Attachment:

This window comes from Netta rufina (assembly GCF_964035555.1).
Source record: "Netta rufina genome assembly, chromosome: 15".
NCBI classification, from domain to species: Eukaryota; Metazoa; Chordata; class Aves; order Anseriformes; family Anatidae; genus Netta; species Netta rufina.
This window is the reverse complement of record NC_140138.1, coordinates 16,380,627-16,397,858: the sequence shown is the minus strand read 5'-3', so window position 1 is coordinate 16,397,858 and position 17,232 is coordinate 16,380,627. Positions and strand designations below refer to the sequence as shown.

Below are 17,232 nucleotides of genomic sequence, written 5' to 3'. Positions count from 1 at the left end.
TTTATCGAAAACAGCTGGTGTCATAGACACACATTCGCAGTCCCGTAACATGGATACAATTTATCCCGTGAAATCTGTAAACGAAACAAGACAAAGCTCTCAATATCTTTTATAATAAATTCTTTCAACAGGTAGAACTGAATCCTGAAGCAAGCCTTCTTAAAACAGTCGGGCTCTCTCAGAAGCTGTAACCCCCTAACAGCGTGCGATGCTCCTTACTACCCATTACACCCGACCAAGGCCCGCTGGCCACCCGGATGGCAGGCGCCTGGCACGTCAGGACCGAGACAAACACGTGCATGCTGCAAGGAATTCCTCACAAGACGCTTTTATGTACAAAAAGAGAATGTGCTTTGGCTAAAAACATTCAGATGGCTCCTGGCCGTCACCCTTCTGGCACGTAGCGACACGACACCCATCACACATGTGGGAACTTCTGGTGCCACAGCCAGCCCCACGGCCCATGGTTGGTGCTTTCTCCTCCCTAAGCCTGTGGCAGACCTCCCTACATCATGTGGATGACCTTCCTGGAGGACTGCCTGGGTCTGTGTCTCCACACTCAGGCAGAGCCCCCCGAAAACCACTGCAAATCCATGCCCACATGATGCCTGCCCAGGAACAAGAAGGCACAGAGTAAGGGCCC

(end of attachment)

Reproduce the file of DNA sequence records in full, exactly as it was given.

This window comes from Netta rufina (assembly GCF_964035555.1).
Source record: "Netta rufina genome assembly, chromosome: 15".
NCBI classification, from domain to species: Eukaryota; Metazoa; Chordata; class Aves; order Anseriformes; family Anatidae; genus Netta; species Netta rufina.
This window is the reverse complement of record NC_140138.1, coordinates 16,380,627-16,397,858: the sequence shown is the minus strand read 5'-3', so window position 1 is coordinate 16,397,858 and position 17,232 is coordinate 16,380,627. Positions and strand designations below refer to the sequence as shown.

Below are 17,232 nucleotides of genomic sequence, written 5' to 3'. Positions count from 1 at the left end.
TTTATCGAAAACAGCTGGTGTCATAGACACACATTCGCAGTCCCGTAACATGGATACAATTTATCCCGTGAAATCTGTAAACGAAACAAGACAAAGCTCTCAATATCTTTTATAATAAATTCTTTCAACAGGTAGAACTGAATCCTGAAGCAAGCCTTCTTAAAACAGTCGGGCTCTCTCAGAAGCTGTAACCCCCTAACAGCGTGCGATGCTCCTTACTACCCATTACACCCGACCAAGGCCCGCTGGCCACCCGGATGGCAGGCGCCTGGCACGTCAGGACCGAGACAAACACGTGCATGCTGCAAGGAATTCCTCACAAGACGCTTTTATGTACAAAAAGAGAATGTGCTTTGGCTAAAAACATTCAGATGGCTCCTGGCCGTCACCCTTCTGGCACGTAGCGACACGACACCCATCACACATGTGGGAACTTCTGGTGCCACAGCCAGCCCCACGGCCCATGGTTGGTGCTTTCTCCTCCCTAAGCCTGTGGCAGACCTCCCTACATCATGTGGATGACCTTCCTGGAGGACTGCCTGGGTCTGTGTCTCCACACTCAGGCAGAGCCCCCCGAAAACCACTGCAAATCCATGCCCACATGATGCCTGCCCAGGAACAAGAAGGCACAGAGTAAGGGCCC